We save to tide over difficult times. We invest to pursue financial goals like a comfortable retirement.
AT 22.3 per cent, India’s savings rate is respectable. And yet India, and Indians, are not wealthy. This high-savings-poor-savers contradiction occurs because we believe in saving for a rainy day rather than in creating wealth. We look at putting money aside for emergencies or even for a comfortable retirement, not to make our money grow and create wealth. We seek the security of keeping our capital intact rather than taking a well-planned risk with it. We focus on saving rather than on investing. One of the problems is our belief in this equation: saving = investing. I have seen even experts confuse these two words and use them interchangeably. While on the face of it they may be the same–in that both sacrifice present consumption for future use–in spirit, they’re not.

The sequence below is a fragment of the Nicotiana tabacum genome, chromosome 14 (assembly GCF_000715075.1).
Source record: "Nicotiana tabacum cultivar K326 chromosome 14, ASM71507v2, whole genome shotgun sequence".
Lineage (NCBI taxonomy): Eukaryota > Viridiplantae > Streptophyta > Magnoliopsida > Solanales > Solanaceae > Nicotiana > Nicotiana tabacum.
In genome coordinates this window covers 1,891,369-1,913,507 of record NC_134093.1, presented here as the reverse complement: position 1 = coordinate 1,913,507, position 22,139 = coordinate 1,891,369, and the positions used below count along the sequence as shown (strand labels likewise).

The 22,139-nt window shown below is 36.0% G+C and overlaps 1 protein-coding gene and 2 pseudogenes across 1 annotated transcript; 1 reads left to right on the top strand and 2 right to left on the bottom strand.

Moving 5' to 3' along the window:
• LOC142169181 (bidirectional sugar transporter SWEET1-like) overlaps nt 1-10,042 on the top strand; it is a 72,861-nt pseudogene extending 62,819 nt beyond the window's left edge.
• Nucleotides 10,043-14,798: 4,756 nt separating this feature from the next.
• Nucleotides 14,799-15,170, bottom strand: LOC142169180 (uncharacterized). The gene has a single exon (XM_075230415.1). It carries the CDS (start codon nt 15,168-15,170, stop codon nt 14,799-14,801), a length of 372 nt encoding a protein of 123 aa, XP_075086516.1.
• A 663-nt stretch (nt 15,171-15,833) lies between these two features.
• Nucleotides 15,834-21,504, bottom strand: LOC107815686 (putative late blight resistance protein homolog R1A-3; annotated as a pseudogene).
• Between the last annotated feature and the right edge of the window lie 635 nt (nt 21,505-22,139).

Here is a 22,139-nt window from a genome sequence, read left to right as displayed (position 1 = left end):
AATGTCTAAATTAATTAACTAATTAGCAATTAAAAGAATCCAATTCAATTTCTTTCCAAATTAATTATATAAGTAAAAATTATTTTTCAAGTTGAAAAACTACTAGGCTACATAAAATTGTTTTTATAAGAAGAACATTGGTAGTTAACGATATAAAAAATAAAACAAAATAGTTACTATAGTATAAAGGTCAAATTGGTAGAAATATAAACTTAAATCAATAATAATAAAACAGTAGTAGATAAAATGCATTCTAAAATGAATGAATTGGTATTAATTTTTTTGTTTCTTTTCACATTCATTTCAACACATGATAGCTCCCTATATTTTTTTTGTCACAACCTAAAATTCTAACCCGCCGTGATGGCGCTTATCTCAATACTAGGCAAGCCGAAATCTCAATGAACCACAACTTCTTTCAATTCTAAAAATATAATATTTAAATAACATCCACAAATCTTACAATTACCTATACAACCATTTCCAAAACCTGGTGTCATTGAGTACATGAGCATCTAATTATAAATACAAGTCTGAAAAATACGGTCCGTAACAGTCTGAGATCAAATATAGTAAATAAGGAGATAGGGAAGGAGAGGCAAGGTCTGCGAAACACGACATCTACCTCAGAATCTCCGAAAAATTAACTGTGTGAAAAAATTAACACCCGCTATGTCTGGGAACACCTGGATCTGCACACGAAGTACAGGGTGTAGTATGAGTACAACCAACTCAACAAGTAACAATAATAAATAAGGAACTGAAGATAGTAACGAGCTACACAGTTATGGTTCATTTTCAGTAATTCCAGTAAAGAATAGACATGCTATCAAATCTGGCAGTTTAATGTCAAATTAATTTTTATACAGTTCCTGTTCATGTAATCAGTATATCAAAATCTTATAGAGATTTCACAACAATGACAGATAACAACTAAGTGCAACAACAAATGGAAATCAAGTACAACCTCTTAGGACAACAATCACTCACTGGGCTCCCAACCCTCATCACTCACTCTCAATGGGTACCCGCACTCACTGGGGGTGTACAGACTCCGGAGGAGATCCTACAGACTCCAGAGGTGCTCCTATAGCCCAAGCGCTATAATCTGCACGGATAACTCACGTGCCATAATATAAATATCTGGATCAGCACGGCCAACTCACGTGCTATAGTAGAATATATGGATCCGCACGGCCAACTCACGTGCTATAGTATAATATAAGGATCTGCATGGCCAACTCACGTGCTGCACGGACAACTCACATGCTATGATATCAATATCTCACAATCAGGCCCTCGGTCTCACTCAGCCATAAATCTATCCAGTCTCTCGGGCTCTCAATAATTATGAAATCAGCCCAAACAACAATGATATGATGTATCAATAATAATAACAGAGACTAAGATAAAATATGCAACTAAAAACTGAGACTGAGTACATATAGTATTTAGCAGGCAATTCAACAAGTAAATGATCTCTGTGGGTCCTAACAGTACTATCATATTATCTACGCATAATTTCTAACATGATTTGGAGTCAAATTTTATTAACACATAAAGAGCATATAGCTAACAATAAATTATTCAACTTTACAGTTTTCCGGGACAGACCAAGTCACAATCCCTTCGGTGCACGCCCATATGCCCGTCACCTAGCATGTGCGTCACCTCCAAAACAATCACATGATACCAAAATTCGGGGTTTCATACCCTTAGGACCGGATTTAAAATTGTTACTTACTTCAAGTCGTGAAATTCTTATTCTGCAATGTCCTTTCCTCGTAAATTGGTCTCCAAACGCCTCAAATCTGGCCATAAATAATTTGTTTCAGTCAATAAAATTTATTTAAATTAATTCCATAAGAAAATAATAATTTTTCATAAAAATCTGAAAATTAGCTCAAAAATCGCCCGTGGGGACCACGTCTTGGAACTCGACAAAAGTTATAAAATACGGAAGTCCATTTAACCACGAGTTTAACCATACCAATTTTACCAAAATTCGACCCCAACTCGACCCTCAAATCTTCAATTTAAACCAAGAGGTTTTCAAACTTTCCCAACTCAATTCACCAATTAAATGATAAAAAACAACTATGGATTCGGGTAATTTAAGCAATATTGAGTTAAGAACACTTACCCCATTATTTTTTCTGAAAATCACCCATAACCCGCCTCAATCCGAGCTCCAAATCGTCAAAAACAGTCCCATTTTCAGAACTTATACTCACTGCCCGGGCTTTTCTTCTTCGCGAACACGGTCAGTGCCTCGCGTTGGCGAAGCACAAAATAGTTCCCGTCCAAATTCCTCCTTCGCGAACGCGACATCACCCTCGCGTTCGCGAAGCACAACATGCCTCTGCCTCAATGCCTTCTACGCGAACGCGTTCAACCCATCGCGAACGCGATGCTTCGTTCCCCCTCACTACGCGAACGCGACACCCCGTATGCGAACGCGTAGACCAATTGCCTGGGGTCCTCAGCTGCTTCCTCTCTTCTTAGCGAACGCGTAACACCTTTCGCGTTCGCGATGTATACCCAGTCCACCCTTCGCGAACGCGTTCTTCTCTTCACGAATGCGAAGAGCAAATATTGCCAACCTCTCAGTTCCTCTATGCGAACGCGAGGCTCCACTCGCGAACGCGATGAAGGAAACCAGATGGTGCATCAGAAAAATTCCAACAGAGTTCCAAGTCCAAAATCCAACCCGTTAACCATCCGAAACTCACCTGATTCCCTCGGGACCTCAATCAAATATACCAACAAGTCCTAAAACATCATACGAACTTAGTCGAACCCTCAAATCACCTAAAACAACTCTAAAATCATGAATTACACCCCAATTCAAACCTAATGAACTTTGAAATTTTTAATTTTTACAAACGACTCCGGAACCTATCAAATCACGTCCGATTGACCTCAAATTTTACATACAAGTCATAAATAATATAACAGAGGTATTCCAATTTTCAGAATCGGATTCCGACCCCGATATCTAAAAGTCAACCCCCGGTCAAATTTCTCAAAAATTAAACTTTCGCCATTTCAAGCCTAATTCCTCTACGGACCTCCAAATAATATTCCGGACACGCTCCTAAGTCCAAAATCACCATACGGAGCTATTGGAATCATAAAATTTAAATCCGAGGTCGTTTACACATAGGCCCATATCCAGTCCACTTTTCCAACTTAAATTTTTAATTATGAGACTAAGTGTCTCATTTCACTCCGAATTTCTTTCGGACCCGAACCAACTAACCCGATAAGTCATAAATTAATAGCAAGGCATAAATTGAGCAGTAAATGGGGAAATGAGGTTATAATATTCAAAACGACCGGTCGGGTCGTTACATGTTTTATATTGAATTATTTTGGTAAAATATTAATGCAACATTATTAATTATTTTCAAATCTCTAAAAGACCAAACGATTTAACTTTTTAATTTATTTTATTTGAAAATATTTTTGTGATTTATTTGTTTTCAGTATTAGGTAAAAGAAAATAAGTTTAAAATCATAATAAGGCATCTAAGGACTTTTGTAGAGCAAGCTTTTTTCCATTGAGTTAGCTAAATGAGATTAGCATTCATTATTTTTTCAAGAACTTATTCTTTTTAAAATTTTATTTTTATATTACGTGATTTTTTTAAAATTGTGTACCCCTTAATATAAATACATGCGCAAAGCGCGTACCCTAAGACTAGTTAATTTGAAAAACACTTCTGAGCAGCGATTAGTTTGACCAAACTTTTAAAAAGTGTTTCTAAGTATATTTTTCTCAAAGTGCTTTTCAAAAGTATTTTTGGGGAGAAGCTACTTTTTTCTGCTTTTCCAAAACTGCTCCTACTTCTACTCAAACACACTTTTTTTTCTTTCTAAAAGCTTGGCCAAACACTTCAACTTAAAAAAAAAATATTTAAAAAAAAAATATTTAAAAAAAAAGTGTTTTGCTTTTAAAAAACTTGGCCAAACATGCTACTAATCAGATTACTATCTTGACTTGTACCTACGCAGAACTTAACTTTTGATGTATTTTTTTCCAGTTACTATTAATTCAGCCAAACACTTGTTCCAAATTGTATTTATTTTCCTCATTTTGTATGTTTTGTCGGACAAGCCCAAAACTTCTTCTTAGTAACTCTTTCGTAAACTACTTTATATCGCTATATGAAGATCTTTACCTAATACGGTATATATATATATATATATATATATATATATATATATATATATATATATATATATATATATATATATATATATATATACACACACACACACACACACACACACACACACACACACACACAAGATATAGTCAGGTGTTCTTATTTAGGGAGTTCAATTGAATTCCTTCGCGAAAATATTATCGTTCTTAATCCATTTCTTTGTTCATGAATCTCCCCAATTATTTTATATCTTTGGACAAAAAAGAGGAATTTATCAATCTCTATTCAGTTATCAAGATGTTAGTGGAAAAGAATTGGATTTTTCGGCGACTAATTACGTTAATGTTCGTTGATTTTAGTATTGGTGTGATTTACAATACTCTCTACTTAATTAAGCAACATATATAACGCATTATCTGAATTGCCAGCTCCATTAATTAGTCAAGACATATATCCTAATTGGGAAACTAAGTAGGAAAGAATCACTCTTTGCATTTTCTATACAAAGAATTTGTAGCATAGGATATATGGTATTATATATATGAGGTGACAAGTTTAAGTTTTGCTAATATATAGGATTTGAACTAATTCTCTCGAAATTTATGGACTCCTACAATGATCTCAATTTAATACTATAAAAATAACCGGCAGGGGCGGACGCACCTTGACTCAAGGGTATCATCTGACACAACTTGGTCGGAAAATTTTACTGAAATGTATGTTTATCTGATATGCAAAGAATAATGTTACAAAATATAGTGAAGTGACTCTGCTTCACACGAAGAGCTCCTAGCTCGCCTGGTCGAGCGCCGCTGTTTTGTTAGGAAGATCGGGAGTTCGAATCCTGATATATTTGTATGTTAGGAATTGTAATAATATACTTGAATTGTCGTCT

Different goals. People save in anticipation of uncertainties–a sudden hospitalisation, being out of a job for six months and so on. It’s all very well when there’s a cheque coming at the end of the month or when business is growing. But when things aren’t so good, this money helps them get by without too much misery. On the other hand, people invest to pursue life goals such as building a house, financing a child’s marriage or a comfortable retirement.
Opinion in Outlook Money